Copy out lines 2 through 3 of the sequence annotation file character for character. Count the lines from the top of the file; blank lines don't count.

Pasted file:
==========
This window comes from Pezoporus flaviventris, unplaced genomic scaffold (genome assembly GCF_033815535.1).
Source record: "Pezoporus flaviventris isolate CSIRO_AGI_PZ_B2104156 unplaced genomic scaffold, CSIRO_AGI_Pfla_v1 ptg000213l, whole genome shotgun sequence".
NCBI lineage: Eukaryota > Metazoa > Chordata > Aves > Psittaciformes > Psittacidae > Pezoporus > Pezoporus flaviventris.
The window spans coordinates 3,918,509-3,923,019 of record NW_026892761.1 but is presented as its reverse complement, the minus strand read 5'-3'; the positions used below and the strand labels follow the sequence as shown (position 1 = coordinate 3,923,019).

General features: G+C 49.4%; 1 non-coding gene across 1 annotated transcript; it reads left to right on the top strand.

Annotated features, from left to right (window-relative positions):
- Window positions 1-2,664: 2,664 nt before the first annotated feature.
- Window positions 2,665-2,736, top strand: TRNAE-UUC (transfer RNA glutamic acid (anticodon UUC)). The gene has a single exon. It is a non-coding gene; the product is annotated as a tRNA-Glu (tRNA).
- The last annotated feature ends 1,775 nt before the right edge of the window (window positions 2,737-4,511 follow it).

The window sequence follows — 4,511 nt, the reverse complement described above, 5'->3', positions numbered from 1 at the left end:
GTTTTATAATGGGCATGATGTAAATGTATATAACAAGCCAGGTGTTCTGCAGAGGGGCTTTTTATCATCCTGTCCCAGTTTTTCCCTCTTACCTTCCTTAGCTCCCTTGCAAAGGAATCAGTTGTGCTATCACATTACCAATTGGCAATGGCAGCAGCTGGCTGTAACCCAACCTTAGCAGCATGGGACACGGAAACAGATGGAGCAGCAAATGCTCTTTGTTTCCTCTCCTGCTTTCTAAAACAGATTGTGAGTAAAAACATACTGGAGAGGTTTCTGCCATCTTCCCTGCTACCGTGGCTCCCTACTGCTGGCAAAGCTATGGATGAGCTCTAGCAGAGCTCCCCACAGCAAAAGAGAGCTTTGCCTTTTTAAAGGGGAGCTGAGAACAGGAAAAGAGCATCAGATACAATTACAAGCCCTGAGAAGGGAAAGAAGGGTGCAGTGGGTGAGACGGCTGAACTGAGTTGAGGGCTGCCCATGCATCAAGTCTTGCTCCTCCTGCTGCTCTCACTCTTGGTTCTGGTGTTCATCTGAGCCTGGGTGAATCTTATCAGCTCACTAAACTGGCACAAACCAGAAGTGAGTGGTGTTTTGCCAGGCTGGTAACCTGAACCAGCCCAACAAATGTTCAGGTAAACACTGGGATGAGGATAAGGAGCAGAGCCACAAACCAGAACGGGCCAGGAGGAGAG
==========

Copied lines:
Source record: "Pezoporus flaviventris isolate CSIRO_AGI_PZ_B2104156 unplaced genomic scaffold, CSIRO_AGI_Pfla_v1 ptg000213l, whole genome shotgun sequence".
NCBI lineage: Eukaryota > Metazoa > Chordata > Aves > Psittaciformes > Psittacidae > Pezoporus > Pezoporus flaviventris.